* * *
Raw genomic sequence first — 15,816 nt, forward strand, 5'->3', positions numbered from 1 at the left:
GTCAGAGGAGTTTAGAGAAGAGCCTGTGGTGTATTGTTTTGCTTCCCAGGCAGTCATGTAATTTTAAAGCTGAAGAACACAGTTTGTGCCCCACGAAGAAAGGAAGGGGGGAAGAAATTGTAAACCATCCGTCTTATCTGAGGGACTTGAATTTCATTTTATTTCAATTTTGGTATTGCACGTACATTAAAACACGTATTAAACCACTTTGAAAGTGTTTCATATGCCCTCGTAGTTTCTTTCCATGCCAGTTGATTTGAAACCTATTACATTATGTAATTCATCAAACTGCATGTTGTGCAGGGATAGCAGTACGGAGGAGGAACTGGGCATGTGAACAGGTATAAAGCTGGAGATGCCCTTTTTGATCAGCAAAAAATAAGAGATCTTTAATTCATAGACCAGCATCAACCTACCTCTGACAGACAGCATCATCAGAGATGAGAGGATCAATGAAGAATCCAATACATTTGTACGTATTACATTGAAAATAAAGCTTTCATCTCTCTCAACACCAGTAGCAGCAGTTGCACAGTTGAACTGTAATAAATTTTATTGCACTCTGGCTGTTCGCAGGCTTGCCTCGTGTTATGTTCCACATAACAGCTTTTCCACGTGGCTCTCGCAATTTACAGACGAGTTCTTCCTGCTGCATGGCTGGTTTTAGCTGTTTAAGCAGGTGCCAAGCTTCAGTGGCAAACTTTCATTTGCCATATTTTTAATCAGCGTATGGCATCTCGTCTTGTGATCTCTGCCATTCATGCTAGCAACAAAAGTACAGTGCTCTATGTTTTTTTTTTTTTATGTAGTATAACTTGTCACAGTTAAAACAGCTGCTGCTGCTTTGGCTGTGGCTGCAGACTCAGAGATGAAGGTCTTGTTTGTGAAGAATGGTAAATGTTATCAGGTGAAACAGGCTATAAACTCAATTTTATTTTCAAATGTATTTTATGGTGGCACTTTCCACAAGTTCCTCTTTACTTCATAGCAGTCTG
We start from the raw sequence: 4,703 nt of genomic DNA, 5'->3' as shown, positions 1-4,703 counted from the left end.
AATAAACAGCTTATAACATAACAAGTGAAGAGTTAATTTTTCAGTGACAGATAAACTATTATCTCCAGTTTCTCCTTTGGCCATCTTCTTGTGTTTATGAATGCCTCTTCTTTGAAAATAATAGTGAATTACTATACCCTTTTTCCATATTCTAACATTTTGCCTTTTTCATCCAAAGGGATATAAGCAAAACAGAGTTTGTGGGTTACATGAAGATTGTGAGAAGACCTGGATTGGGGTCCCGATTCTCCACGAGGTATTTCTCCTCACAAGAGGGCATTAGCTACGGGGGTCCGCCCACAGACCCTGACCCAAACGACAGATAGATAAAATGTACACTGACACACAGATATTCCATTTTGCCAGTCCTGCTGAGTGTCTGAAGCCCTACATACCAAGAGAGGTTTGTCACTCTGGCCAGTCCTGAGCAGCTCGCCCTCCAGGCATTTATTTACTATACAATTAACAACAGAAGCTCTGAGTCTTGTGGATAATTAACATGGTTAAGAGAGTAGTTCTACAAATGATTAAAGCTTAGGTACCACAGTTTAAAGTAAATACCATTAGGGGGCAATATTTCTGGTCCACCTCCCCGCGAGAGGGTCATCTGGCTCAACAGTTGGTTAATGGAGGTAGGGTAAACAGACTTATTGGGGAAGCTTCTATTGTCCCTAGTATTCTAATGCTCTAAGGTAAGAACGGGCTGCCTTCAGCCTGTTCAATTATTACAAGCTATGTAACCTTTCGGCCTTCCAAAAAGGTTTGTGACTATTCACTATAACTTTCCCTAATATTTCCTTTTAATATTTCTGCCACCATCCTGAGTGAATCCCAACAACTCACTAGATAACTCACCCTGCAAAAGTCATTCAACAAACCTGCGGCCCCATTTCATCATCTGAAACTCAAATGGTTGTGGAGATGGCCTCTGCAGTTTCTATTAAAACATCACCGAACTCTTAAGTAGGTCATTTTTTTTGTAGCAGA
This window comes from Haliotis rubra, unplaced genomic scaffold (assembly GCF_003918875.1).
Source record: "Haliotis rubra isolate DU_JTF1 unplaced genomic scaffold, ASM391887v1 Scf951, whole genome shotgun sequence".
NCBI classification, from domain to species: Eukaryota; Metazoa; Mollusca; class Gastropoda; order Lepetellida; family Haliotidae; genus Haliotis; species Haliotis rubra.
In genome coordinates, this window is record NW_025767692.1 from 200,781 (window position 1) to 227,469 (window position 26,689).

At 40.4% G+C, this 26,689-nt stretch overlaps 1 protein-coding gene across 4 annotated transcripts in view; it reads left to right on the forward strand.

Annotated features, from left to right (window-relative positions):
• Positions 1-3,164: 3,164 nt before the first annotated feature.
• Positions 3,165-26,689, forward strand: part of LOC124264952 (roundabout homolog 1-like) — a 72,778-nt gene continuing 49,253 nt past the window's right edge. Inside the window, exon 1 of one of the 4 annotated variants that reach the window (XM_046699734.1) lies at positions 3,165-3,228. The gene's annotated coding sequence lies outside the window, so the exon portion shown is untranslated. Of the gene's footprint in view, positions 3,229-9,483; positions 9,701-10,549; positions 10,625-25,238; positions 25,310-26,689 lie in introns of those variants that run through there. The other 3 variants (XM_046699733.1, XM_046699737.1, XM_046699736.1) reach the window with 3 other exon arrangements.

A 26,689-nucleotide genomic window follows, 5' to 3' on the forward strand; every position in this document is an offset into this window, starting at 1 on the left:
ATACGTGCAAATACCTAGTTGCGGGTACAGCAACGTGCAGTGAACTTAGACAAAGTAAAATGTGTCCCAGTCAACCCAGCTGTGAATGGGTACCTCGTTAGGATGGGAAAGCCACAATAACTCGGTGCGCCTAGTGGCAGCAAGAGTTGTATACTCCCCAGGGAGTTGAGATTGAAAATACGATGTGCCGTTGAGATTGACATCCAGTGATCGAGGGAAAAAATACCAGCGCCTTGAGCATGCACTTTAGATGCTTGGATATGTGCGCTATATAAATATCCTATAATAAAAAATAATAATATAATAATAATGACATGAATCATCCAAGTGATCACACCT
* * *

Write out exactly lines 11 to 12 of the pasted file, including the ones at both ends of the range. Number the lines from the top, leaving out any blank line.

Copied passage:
• Positions 1-3,164: 3,164 nt before the first annotated feature.
• Positions 3,165-26,689, forward strand: part of LOC124264952 (roundabout homolog 1-like) — a 72,778-nt gene continuing 49,253 nt past the window's right edge. Inside the window, exon 1 of one of the 4 annotated variants that reach the window (XM_046699734.1) lies at positions 3,165-3,228. The gene's annotated coding sequence lies outside the window, so the exon portion shown is untranslated. Of the gene's footprint in view, positions 3,229-9,483; positions 9,701-10,549; positions 10,625-25,238; positions 25,310-26,689 lie in introns of those variants that run through there. The other 3 variants (XM_046699733.1, XM_046699737.1, XM_046699736.1) reach the window with 3 other exon arrangements.